As you’ll probably be aware, Wikileaks is the whistleblowing website that last week made available for download more than 250,000 confidential U.S. diplomatic cables. The cables contain correspondence between American embassies throughout the world and the U.S. State Department, and their contents are proving to be highly embarrassing for the U.S. Government and its allies.

Wikileaks founder Julian Assange has been placed on Interpol’s Most Wanted list (for “sex crimes” being investigated by the Swedish authorities, although the US government is also investigating if espionage laws were broken), and the Wikileaks website is under continuous heavy attack from unidentified and mysterious “internet hackers”.

These hackers are bombarding the site, or more accurately, the computer servers which hold or “host” its content, with “Distributed Denial of Service” (“DDoS”) attacks of unprecedented ferocity. (In DDoS attacks incoming messages flood the target system and force it to shut down, thereby denying service to the system to legitimate users).

In an attempt to defend itself, Wikileaks moved last week from smaller internet providers to a larger one whose servers would be more likely to withstand a DDoS assault. Wikileaks provider of choice was and its’ much-vaunted EC2 cloud computing system, which operates on vast banks of computers, meaning that network capacity can be quickly scaled up or down to meet surges in traffic. The tactic was working well for Wikileaks until decided on Thursday to kick them out.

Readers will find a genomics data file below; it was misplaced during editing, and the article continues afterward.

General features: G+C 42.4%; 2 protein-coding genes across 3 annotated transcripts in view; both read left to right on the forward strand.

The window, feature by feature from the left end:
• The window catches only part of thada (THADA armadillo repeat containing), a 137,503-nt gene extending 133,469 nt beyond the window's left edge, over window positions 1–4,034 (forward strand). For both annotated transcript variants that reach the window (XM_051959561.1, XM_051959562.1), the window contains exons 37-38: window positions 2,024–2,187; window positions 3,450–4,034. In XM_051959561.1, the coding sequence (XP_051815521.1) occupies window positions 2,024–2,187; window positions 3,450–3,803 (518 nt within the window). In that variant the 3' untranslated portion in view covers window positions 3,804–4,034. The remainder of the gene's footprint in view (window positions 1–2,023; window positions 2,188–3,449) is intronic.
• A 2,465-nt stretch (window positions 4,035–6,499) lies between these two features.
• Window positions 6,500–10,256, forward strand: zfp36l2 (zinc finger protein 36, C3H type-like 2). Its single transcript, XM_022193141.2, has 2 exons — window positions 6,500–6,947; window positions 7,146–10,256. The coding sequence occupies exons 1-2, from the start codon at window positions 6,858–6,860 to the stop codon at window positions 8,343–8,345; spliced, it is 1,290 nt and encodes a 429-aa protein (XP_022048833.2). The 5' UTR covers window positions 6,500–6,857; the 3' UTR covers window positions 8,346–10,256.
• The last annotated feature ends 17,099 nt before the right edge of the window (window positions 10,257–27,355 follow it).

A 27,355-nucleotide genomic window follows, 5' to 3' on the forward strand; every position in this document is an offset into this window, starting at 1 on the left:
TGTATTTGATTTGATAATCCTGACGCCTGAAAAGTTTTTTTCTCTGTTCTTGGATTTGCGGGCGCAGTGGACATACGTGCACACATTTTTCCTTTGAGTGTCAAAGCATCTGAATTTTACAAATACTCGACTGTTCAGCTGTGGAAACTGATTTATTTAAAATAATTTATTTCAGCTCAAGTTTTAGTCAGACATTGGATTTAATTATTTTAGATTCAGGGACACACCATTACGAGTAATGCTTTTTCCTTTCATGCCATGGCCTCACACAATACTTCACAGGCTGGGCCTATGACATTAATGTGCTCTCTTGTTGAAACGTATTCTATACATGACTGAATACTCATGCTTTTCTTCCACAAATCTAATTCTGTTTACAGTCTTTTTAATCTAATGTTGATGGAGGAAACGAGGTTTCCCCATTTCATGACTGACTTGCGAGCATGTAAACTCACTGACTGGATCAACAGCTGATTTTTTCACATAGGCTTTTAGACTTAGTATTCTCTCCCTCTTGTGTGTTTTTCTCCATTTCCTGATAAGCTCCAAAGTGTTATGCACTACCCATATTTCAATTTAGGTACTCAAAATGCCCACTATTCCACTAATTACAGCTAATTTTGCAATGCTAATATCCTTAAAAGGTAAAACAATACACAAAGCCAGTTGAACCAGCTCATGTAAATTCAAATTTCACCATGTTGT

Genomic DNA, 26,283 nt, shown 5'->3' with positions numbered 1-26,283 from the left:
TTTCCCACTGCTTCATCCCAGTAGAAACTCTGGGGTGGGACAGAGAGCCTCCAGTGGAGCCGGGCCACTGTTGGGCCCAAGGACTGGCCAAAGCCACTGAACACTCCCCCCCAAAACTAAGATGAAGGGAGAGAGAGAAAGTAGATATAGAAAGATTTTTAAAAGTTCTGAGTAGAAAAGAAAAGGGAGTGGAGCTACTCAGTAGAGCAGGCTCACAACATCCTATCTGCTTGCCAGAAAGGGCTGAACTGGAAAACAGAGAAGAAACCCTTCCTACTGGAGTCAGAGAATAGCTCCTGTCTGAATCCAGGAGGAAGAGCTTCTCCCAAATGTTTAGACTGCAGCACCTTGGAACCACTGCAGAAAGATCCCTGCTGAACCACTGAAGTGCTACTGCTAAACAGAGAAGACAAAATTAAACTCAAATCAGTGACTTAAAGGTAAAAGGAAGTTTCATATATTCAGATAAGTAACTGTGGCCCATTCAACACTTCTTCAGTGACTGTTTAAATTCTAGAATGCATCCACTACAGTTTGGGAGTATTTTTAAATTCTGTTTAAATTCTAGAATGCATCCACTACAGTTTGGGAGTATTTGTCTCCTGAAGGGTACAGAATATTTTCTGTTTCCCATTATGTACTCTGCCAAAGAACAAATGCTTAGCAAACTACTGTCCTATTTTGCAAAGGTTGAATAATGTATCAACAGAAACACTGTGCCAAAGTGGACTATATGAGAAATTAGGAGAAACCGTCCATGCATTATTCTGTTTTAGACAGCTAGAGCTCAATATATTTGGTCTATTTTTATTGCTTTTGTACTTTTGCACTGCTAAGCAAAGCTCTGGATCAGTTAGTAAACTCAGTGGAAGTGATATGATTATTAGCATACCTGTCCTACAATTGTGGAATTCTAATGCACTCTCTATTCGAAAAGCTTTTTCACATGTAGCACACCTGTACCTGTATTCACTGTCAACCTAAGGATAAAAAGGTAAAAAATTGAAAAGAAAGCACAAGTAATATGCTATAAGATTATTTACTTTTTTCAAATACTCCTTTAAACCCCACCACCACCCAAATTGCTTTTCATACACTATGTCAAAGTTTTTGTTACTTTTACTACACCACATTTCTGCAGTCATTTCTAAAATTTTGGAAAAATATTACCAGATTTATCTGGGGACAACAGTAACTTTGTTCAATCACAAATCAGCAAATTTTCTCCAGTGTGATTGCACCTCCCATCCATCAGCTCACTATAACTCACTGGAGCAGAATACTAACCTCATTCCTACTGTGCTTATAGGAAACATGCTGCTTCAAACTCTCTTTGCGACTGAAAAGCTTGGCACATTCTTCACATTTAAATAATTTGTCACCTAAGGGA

In a blogpost, denied that it was acting under pressure from politicians, saying WikiLeaks had breached its terms by not owning the rights to the content it was publishing. (I imagine might also have been a bit nervous about potential liability for the illegally sourced cables.)

The web address was then withdrawn from Wikileaks because its domain name service provider claimed that WikiLeaks had violated part of its Acceptable Use Policy, which requires members not to “interfere with another member’s use and enjoyment of the service or another entity’s use and enjoyment of similar services. WikiLeaks had interfered with other members’ service because, said EveryDNS, “ has become the target of multiple DDoS attacks. These attacks have, and future attacks would, threaten the stability of the infrastructure, which enables access to almost 500,000 other websites.”

Wikileaks solution has been to move to Switzerland, with a new domain  The domain name is registered by the Pirate Party of Switzerland, associated with an IP address in Sweden, and points to a web address in France (where the Wikileaks documents are actually believed to be hosted).  If is also withdrawn, Wikileaks has announced that content will still be accessible by bypassing the DNS look-up and typing in Wikileaks’ actual IP address:

Over the weekend online payment service provider PayPal cut off the WikiLeaks account, eliminating one of the easiest means for donors to send money to the organisation. It’s simply impossible to tell what’s going to happen next!   The latest development is that Julian Assange is under arrest, having voluntarily reported to a police station in central London this morning.